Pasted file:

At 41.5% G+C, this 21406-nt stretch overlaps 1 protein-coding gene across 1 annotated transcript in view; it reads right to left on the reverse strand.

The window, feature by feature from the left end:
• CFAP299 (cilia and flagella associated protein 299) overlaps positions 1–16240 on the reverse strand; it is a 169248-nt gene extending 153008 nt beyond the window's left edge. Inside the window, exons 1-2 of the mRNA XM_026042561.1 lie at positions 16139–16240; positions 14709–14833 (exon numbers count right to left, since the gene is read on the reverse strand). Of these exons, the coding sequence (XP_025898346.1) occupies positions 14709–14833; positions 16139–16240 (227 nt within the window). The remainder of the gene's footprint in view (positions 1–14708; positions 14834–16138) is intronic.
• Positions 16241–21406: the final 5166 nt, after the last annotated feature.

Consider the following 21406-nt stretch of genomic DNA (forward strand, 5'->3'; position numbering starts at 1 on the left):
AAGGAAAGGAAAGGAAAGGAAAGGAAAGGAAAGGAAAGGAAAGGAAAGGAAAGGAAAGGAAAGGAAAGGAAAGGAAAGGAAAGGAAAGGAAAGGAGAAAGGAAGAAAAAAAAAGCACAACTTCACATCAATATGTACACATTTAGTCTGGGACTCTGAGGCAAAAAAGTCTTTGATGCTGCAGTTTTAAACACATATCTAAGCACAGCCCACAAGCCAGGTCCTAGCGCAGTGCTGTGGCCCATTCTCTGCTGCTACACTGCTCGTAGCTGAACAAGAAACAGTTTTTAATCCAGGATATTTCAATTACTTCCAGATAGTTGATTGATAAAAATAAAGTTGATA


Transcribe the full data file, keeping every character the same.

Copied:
At 41.5% G+C, this 21406-nt stretch overlaps 1 protein-coding gene across 1 annotated transcript in view; it reads right to left on the reverse strand.

The window, feature by feature from the left end:
• CFAP299 (cilia and flagella associated protein 299) overlaps positions 1–16240 on the reverse strand; it is a 169248-nt gene extending 153008 nt beyond the window's left edge. Inside the window, exons 1-2 of the mRNA XM_026042561.1 lie at positions 16139–16240; positions 14709–14833 (exon numbers count right to left, since the gene is read on the reverse strand). Of these exons, the coding sequence (XP_025898346.1) occupies positions 14709–14833; positions 16139–16240 (227 nt within the window). The remainder of the gene's footprint in view (positions 1–14708; positions 14834–16138) is intronic.
• Positions 16241–21406: the final 5166 nt, after the last annotated feature.

Consider the following 21406-nt stretch of genomic DNA (forward strand, 5'->3'; position numbering starts at 1 on the left):
AAGGAAAGGAAAGGAAAGGAAAGGAAAGGAAAGGAAAGGAAAGGAAAGGAAAGGAAAGGAAAGGAAAGGAAAGGAAAGGAAAGGAAAGGAAAGGAGAAAGGAAGAAAAAAAAAGCACAACTTCACATCAATATGTACACATTTAGTCTGGGACTCTGAGGCAAAAAAGTCTTTGATGCTGCAGTTTTAAACACATATCTAAGCACAGCCCACAAGCCAGGTCCTAGCGCAGTGCTGTGGCCCATTCTCTGCTGCTACACTGCTCGTAGCTGAACAAGAAACAGTTTTTAATCCAGGATATTTCAATTACTTCCAGATAGTTGATTGATAAAAATAAAGTTGATA